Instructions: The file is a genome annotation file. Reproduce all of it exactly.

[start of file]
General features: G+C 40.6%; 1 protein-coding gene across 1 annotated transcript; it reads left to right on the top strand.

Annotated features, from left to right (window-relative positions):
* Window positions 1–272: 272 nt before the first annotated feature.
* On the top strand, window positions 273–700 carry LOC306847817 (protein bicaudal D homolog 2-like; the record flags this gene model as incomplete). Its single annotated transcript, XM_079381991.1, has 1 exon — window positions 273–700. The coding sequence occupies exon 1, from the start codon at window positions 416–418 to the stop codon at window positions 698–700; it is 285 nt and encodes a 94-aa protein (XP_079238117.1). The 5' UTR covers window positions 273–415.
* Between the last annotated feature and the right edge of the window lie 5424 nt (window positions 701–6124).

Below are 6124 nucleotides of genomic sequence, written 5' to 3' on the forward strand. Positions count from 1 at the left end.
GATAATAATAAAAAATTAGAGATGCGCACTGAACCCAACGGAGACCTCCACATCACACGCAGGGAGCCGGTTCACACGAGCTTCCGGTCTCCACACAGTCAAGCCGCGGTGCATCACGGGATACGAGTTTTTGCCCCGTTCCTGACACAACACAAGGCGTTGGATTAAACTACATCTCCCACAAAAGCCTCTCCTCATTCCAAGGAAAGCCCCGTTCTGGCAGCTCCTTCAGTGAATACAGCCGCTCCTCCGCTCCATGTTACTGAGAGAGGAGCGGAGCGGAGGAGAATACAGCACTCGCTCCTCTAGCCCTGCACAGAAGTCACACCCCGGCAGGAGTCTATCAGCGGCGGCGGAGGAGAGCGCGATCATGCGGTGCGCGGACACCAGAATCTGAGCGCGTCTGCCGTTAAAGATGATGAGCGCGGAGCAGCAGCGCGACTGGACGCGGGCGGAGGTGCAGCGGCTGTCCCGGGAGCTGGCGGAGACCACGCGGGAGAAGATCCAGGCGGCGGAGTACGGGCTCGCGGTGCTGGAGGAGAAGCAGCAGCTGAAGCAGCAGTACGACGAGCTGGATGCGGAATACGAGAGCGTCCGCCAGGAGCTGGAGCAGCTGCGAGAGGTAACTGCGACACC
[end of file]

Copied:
General features: G+C 40.6%; 1 protein-coding gene across 1 annotated transcript; it reads left to right on the top strand.

Annotated features, from left to right (window-relative positions):
* Window positions 1–272: 272 nt before the first annotated feature.
* On the top strand, window positions 273–700 carry LOC306847817 (protein bicaudal D homolog 2-like; the record flags this gene model as incomplete). Its single annotated transcript, XM_079381991.1, has 1 exon — window positions 273–700. The coding sequence occupies exon 1, from the start codon at window positions 416–418 to the stop codon at window positions 698–700; it is 285 nt and encodes a 94-aa protein (XP_079238117.1). The 5' UTR covers window positions 273–415.
* Between the last annotated feature and the right edge of the window lie 5424 nt (window positions 701–6124).

Below are 6124 nucleotides of genomic sequence, written 5' to 3' on the forward strand. Positions count from 1 at the left end.
GATAATAATAAAAAATTAGAGATGCGCACTGAACCCAACGGAGACCTCCACATCACACGCAGGGAGCCGGTTCACACGAGCTTCCGGTCTCCACACAGTCAAGCCGCGGTGCATCACGGGATACGAGTTTTTGCCCCGTTCCTGACACAACACAAGGCGTTGGATTAAACTACATCTCCCACAAAAGCCTCTCCTCATTCCAAGGAAAGCCCCGTTCTGGCAGCTCCTTCAGTGAATACAGCCGCTCCTCCGCTCCATGTTACTGAGAGAGGAGCGGAGCGGAGGAGAATACAGCACTCGCTCCTCTAGCCCTGCACAGAAGTCACACCCCGGCAGGAGTCTATCAGCGGCGGCGGAGGAGAGCGCGATCATGCGGTGCGCGGACACCAGAATCTGAGCGCGTCTGCCGTTAAAGATGATGAGCGCGGAGCAGCAGCGCGACTGGACGCGGGCGGAGGTGCAGCGGCTGTCCCGGGAGCTGGCGGAGACCACGCGGGAGAAGATCCAGGCGGCGGAGTACGGGCTCGCGGTGCTGGAGGAGAAGCAGCAGCTGAAGCAGCAGTACGACGAGCTGGATGCGGAATACGAGAGCGTCCGCCAGGAGCTGGAGCAGCTGCGAGAGGTAACTGCGACACC